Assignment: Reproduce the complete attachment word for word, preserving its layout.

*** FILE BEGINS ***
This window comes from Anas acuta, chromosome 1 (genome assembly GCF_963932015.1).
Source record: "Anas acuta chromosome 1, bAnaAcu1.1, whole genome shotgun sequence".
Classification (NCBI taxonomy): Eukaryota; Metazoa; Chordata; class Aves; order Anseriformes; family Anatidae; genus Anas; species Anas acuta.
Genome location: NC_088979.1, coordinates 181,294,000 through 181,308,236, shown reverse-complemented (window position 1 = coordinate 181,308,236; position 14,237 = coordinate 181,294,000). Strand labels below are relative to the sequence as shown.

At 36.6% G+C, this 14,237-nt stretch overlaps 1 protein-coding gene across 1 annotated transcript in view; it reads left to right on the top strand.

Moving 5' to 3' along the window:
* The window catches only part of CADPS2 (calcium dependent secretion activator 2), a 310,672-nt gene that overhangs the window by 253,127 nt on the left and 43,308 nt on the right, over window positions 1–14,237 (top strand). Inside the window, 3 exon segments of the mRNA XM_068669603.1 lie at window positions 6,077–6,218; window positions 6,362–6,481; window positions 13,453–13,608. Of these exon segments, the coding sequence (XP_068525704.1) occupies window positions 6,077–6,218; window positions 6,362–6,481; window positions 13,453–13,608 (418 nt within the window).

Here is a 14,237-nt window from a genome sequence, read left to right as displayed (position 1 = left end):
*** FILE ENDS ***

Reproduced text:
This window comes from Anas acuta, chromosome 1 (genome assembly GCF_963932015.1).
Source record: "Anas acuta chromosome 1, bAnaAcu1.1, whole genome shotgun sequence".
Classification (NCBI taxonomy): Eukaryota; Metazoa; Chordata; class Aves; order Anseriformes; family Anatidae; genus Anas; species Anas acuta.
Genome location: NC_088979.1, coordinates 181,294,000 through 181,308,236, shown reverse-complemented (window position 1 = coordinate 181,308,236; position 14,237 = coordinate 181,294,000). Strand labels below are relative to the sequence as shown.

At 36.6% G+C, this 14,237-nt stretch overlaps 1 protein-coding gene across 1 annotated transcript in view; it reads left to right on the top strand.

Moving 5' to 3' along the window:
* The window catches only part of CADPS2 (calcium dependent secretion activator 2), a 310,672-nt gene that overhangs the window by 253,127 nt on the left and 43,308 nt on the right, over window positions 1–14,237 (top strand). Inside the window, 3 exon segments of the mRNA XM_068669603.1 lie at window positions 6,077–6,218; window positions 6,362–6,481; window positions 13,453–13,608. Of these exon segments, the coding sequence (XP_068525704.1) occupies window positions 6,077–6,218; window positions 6,362–6,481; window positions 13,453–13,608 (418 nt within the window).

Here is a 14,237-nt window from a genome sequence, read left to right as displayed (position 1 = left end):